|Clare Short and Ousmane Mey|
Since gaining the status of compliance, the country is determined to maintained its status and remain a reference in transparency in the extractive industries sector, stakeholders say.
According to Mr. Ousmane Mey, the ‘compliant country’ status makes Cameroon's business climate more attractive to foreign investors.
The chairman of the EITI committee in Cameroon was speaking in Yaounde at a ceremony to celebrate the EITI ‘compliant country’ status of Cameroon last May 23, 2014.
The country adhered into the Extractive Industries Transparency Initiative in 2005 and was designated ‘compliant country’ on October 17, 2013 during a board of Director’s meeting in Abidjan, the Ivory Coast.
The initiative seeks to encourage countries with rich natural resources to manage these resources in a transparent manner so the populations rip full benefits.
“Cameroon took some time to achieve compliance. This means, they were not reporting according to the principles agreed internationally. But I have been impressed by the quality……it’s an impressive achievement”, Hon. Clare Short, president of the Board of Directors of EITI said.
By attaining the compliant country status of the EITI, the Board Chair said has opened up the sector.
“All over the world this sector tends to be closed the revenue from the extractive industries is not clear, the contracts are not clear, who gets the licenses is not clear”, Hon. Short said.
“The purpose of compliance is to have that openness so that the citizens of the country can know how much comes in from the extractive sector, how the revenue is being spent and whether it is well managed”, Hon. Short added.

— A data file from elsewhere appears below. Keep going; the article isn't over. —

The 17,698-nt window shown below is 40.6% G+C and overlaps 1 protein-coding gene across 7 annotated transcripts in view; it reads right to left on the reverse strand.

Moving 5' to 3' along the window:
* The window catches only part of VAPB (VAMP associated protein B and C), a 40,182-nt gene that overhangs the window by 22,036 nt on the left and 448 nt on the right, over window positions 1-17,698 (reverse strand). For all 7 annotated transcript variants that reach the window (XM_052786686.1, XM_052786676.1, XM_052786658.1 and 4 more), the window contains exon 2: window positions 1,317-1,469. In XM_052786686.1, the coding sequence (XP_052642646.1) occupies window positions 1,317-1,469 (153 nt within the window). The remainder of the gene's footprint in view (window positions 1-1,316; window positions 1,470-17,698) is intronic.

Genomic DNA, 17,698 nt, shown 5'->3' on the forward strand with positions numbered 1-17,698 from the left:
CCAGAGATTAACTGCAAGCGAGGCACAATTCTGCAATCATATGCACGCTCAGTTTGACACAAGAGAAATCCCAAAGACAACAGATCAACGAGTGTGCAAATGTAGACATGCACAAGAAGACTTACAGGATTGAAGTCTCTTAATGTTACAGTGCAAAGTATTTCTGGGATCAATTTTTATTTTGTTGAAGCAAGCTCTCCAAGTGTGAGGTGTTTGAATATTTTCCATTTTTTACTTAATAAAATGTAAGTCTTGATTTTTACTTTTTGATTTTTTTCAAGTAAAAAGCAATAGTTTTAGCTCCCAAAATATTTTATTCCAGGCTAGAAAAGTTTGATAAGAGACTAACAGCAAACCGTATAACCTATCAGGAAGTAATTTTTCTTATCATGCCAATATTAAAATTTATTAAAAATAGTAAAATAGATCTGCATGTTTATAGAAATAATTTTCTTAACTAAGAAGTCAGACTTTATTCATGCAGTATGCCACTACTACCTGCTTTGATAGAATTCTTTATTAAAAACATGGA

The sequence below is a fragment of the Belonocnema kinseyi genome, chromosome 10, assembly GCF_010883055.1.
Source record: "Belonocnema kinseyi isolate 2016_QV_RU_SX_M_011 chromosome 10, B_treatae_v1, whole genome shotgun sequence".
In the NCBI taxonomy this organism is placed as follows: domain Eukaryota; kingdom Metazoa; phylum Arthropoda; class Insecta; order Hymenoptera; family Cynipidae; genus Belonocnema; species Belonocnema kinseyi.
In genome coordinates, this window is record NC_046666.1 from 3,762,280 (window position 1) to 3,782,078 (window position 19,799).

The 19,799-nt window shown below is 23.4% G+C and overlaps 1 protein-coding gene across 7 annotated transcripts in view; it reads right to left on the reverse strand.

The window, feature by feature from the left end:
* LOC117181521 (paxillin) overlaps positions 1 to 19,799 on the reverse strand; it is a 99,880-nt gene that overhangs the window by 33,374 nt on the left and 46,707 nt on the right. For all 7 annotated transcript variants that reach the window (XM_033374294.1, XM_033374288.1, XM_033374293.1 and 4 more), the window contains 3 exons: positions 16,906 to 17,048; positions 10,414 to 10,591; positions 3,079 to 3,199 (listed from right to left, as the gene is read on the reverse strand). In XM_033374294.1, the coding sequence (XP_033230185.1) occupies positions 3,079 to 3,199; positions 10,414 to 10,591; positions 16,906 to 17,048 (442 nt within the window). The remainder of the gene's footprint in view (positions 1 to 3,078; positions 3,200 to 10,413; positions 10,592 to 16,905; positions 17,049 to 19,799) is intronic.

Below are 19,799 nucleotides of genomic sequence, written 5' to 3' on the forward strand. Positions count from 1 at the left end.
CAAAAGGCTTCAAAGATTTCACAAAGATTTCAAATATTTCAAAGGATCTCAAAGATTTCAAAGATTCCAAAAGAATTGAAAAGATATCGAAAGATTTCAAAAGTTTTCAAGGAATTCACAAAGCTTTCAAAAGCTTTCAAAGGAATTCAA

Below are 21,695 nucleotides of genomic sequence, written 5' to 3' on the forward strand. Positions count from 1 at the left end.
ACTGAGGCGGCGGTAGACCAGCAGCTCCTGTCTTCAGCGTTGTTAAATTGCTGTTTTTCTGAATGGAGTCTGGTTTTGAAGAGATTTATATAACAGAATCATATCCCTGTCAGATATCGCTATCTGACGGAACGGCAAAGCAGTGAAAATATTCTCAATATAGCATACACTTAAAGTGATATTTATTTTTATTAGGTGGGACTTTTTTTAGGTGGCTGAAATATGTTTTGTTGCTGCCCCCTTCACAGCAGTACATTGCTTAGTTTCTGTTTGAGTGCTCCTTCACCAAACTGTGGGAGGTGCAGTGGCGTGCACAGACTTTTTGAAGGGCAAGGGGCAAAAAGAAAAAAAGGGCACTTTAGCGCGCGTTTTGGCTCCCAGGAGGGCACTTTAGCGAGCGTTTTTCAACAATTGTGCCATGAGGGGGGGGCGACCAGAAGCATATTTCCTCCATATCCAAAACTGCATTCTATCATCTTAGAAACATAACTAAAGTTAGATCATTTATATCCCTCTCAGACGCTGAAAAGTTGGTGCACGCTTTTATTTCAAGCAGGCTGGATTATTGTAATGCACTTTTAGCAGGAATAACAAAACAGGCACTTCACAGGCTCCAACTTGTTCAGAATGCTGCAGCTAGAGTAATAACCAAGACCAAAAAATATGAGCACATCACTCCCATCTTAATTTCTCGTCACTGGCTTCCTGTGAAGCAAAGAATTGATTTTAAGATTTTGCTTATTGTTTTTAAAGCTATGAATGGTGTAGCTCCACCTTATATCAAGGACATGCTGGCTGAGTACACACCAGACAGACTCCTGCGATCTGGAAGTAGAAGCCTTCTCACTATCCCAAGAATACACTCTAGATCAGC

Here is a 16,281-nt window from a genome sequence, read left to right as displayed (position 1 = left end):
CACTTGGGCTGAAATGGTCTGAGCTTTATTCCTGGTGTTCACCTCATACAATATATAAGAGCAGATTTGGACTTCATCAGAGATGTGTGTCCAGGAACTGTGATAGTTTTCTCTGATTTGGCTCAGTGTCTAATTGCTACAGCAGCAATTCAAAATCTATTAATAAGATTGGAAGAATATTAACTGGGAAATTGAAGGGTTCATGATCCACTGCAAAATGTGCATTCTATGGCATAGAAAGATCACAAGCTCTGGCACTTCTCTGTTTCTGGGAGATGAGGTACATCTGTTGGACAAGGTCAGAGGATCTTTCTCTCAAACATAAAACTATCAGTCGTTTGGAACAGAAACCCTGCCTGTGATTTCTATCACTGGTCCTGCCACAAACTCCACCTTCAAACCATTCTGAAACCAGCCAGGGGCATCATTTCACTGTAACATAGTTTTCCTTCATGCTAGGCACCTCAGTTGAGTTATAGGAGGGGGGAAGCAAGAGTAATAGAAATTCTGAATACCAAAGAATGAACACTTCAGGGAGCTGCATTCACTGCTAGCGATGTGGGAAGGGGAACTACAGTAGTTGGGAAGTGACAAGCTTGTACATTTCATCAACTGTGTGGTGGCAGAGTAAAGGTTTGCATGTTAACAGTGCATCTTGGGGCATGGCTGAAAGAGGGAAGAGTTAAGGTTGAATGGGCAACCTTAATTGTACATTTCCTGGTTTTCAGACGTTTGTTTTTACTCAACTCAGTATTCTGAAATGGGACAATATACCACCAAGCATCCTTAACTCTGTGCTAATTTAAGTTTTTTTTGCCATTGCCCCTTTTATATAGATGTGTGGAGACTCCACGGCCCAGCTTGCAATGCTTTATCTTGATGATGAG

According to Ndi Richard Tantoh, member of the national committee of EITI Cameroon, it took the country long to become compliant because some of the sectors were not included in their reports.
“We entered into the initiative it was new. The initiative itself is evolving, so we were learning by doing. Secondly we started with the petroleum sector alone, the EITI felt that the petroleum sector alone did not permit us to trace revenue from the extractive sector in an exhaustive manner”, Mr. Tantoh said.
Some of the issues according to the Mr. Tantoh are that EITI Cameroon had not communicated enough to a point where the population could already feel they are part of the discussions around issues of the extractive sector.
“The population should be able to organise themselves, so that they can call on the government to be more accountable with those resources-because that is the responsibility of each patriotic Cameroonian; to make sure that government is working in the interest of its people”.
The celebration of the EITI ‘compliant country’ status was an opportunity for Cameroon to demonstrate the quality of the commitment of the highest authorities of the state as well as of all stakeholders in the implementation of the EITI.
Prior to the celebration, Hon. Clare Short was received in audience by Prime Minister Philemon Yang on behalf of the Head of State Paul Biya.
By Ndi Eugene Ndi in Yaounde